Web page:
Backdoor.Win32.BO or Trojan.Win32.BO or Back Orifice is a trojan/backdoor that runs on Microsoft Windows (Win32) operating systems.


This trojan (also known as Back Orifice trojan) is a network-administration utility that allows for the controlling of computers on the network. 'Back Orifice' is a remote administration system, which allows a user to control a computer across a tcpip connection using a simple console or GUI application. On a local line or across the internet, Back Orifice gives its user more control of the remote Windows machine than the person at the keyboard of the remote machine has," reads the advertising banner on a distribution Web-site.

The only feature classifying this utility as malicious trojan software is the silent installation and execution. When this program is run, it installs itself into the system and then monitors it without any requests or messages. If you already have it installed on your computer, you cannot find this application in the task list. The trojan also does not indicate its activity in any way.

The trojan is distributed in a package of several programs and documentations. All programs in a package were written in C++ and compiled by Microsoft Visual C++ compiler. The date stamp on the .exe files that we have displays that all files in the package were compiled from the end of July through the first week of August 1998. All the programs in the package have Portable Executable formats and can be run under Win32 only.

The main executable in a package is the BOSERVE.exe file that might be found with different names on an infected computer. This is the trojan itself. It is the "server" part of the trojan that might be summoned by clients from a remote computer.

The second file is the BOCONFIG.exe utility that can configure the server as well as attach it to other executable files in the same style as viruses do. While attaching (infecting), the host file is moved down and the trojan code is placed at the top of file. When "infected" files are run, the trojan extracts the original file image and spawns it without any side effects.

There are two "client" parts of the trojan (console and window), and they operate with the "server" from a remote computer. Two other executable files in a package are used by the trojan while compressing/decompressing files on the "server".

When the trojan is executed on the computer, it first of all detects its status: is it the original trojan code or attached to some host file, i.e., modified by the BOCONFIG.exe utility. In this case, the trojan locates the customized options in the host file and reads them.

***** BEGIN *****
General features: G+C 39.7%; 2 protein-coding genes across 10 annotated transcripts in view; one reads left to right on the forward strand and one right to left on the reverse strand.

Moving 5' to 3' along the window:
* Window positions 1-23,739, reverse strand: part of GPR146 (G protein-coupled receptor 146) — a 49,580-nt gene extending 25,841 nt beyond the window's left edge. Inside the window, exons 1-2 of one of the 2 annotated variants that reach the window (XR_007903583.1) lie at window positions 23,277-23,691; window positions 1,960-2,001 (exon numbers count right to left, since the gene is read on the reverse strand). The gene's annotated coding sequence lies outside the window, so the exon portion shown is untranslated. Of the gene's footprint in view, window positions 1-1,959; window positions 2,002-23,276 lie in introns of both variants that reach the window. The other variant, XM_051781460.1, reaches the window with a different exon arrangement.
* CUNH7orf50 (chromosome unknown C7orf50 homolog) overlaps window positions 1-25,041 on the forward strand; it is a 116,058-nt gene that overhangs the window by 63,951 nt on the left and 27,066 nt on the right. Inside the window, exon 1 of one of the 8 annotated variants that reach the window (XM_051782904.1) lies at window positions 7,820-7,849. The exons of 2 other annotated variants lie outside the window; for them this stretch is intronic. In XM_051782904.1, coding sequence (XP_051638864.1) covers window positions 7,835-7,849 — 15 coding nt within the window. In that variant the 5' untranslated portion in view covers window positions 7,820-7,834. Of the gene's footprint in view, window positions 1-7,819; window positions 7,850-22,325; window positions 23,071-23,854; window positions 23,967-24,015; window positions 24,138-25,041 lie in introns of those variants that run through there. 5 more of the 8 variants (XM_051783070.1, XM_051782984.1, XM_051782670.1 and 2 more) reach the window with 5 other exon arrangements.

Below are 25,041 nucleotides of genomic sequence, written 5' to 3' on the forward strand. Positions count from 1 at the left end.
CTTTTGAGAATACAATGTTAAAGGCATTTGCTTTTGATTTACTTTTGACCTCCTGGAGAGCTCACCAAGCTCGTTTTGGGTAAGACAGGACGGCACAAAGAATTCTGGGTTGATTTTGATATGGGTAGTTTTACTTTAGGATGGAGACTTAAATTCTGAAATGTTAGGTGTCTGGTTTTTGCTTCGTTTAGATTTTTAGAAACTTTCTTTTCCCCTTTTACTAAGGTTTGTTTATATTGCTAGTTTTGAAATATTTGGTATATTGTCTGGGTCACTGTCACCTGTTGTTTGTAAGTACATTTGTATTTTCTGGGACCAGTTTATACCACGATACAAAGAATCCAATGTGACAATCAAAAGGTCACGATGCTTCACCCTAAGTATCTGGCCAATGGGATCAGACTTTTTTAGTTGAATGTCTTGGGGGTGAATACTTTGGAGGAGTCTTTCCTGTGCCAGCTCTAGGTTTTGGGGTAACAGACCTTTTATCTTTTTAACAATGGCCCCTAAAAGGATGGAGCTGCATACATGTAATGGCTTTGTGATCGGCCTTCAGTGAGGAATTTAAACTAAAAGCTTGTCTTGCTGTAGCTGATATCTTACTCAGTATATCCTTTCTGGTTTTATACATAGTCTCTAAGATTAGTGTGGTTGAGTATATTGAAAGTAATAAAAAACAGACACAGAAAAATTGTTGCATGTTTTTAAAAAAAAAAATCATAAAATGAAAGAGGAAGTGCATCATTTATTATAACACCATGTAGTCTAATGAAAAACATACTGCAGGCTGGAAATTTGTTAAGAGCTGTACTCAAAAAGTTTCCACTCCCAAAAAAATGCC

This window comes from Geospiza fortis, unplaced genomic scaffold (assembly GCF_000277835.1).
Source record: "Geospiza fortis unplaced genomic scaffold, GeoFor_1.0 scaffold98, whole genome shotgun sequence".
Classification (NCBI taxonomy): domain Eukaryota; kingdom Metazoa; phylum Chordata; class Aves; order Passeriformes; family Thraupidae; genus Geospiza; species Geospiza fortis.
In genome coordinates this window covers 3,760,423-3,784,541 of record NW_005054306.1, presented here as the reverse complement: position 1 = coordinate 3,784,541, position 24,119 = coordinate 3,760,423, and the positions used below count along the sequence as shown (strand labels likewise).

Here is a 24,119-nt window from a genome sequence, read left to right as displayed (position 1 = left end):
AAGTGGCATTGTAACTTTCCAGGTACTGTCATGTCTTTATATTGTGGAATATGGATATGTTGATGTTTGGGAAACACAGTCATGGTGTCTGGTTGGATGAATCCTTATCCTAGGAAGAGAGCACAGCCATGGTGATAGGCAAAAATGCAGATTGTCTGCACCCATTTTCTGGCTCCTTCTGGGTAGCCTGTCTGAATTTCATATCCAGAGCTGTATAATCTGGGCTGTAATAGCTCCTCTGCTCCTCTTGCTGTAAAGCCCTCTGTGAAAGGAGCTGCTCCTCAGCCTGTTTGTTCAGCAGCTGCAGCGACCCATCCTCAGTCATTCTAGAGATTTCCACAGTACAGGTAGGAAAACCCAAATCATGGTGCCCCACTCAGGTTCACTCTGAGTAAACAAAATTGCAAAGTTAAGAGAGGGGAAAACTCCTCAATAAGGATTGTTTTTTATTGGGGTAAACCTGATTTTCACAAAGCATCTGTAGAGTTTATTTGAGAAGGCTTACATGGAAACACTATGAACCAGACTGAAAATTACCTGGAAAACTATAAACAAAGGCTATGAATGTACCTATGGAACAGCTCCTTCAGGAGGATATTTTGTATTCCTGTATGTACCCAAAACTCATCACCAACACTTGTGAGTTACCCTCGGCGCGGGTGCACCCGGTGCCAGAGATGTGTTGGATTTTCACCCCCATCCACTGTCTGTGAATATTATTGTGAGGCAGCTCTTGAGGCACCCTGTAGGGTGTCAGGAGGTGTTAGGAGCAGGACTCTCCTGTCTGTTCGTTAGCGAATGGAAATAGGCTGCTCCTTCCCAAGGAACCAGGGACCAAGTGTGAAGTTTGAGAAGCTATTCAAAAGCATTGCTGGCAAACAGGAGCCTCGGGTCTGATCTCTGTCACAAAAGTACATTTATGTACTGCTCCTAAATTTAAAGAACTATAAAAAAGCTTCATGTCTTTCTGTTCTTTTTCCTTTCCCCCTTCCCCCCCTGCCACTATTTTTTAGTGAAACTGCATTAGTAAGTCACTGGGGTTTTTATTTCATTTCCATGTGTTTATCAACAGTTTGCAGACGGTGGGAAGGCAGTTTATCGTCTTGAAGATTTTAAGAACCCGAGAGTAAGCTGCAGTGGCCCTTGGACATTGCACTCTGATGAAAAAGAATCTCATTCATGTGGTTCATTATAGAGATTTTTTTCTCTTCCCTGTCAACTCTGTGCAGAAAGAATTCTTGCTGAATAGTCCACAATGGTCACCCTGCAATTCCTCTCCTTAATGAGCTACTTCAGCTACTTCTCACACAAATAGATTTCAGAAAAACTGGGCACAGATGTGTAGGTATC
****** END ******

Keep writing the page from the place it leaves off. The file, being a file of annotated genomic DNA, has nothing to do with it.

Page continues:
The trojan then initializes the Windows sockets, creates the WINDLL.dll file in the Windows system directory (this file is stored as a resource in the trojan), then obtains several KERNEL32.dll APIs addresses for future needs, searches for a trojan process already run and terminates it (which upgrades the trojan process), copies itself to the Windows system directory and registers this copy in the system registry as the auto-run service:


Creates a TCP/IP datagram socket, assigns a port number 31337 (by default) to this socket and opens this port for listening. The trojan then runs standard Windows DispatchMessage loop, i.e., stays in Windows memory as a process with a hidden attribute (it has no active window and is not visible in task manager).

The main trojan routine then listens for commands from the remote client. The commands travel in encrypted form and start with the "*!*QWTY?" (without " characters) ID-string.

Depending on the command, the trojan is able to perform a set of actions:

  • Obtain and send computer name, user name and system info: processor type, memory size, Windows OS version, installed drives and free space on them;
  • Share selected drives;
  • List disk contents or search for a specific file;
  • Send/receive files (read and write them), as well as delete, copy, rename and run them (including updating itself);
  • Create/delete directories;
  • Compress/decompress files;
  • Log off current user;
  • Halt the computer;
  • Enumerate and send active processes;
  • Enumerate and connect to network resources;
  • Terminate selected process;
  • Obtain and send cashed passwords (passwords that were used during current session), then look for the ScreenSaver password (decrypt and send them);
  • Display message boxes;
  • Access the system registry;
  • Open and redirect other TCP/IP sockets;
  • Support HTTP protocols and emulate the Web-server, so one may access the trojan by Web browser;
  • Play sound files;
  • Hook, store and send keyboard input while the user is logging in (see below).

While installing into the system, the trojan creates the WINDLL.dll file (it keeps this file image in its resources). In case of need, the trojan loads this .dll into the memory and initializes it, the DLL then hooks the keyboard and console (device console) input and stores the hooked data to the BOFILEMAPPINGKEY and BOFILEMAPPINGCON files that are then available for the main trojan routine.

The trojan can also expand its abilities by using plug-ins. They can be sent to the "server" and installed as the trojan's plug-in. The features and main functions (including possible malicious ones) are at its author's discretion.


No videos available.Cor